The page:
News / Middle East

    Evacuations Increase as Egypt Protests Continue

    Passengers wait for check-in at Cairo's international airport, Egypt, January 31, 2011
    Passengers wait for check-in at Cairo's international airport, Egypt, January 31, 2011

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    • U.S. Assistant Secretary of State for Consular Affairs Janice Jacobs speaks about efforts to assist U.S. citizens trying to leave Egypt

    Thousands of evacuees streamed out of Egypt Monday, seeking to escape the continued unrest that has gripped the Arab nation for nearly a week.

    The United States said it has evacuated more than 1,200 of its citizens on nine government-chartered flights from Egypt to Turkey, Cyprus and Greece in a 24-hour airlift. It expects to fly out roughly 1,400 more in the coming days.

    Officials in Turkey and Cyprus said they were making contingency plans to receive tourists evacuated from Egypt, and to speed them on to their destinations.

    The U.S. State Department said Monday it plans to expand its voluntary evacuation effort beyond Cairo to reach stranded American citizens in other cities such as Alexandria, Luxor and Aswan. The U.S., which has about 50,000 citizens registered at its Cairo Embassy, said more than 2,600 people have contacted officials requesting evacuation assistance..

    U.S. Assistant Secretary of State for Consular Affairs Janice Jacobs speaks about efforts to assist U.S. citizens trying to leave Egypt

    The U.S. flights are part of a broadening effort by governments around the world to transport their citizens out of Egypt, where widespread anti-government protests have led to clashes, looting and other dangers.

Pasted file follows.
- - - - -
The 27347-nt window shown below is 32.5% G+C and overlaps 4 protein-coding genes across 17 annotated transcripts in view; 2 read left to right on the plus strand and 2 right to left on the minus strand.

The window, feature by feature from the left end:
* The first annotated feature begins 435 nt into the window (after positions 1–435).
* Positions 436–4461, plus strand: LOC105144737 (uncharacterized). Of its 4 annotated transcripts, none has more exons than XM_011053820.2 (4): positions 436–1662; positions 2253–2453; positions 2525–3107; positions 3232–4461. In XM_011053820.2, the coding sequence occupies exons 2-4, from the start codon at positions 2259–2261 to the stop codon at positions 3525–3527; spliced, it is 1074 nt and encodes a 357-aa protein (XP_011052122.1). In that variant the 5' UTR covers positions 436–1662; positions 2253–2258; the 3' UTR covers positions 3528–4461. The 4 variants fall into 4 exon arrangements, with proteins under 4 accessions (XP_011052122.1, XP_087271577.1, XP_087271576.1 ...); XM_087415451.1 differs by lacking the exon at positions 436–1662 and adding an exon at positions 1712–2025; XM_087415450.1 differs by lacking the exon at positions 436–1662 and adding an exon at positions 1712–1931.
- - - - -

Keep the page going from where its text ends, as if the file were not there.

Canada, India, Israel, Indonesia and China are among the nations sending charter flights to evacuate their citizens.

    Britain, Germany and France, which send thousands of tourists to Egypt each year, say at this point they have no plans to evacuate their nationals, many of whom are vacationing at Red Sea resorts a considerable distance from the affected areas.

    However, the British and German governments, among others, advised against all but essential travel to Egypt's main cities.

    The chaos and uncertainty gripping Egypt spread Monday to Cairo's international airport, as thousands of foreigners crowded the facility in a desperate attempt to flee the unrest.

    Many airline counters were abandoned by staff, and witnesses said the airport has run out of food and water.

    A U.S.-chartered flight carrying 42 U.S. Embassy officials landed at Larnaca Airport in Cyprus Monday. An airport spokesman told VOA that all evacuees will be given provisional lodgings until they depart for the United States or other destinations.

    Russia's Itar-Tass news agency says Moscow is ready to evacuate its citizens from Egypt, but has not announced it will do so.

    Some information for this report was provided by AP, AFP and Reuters.

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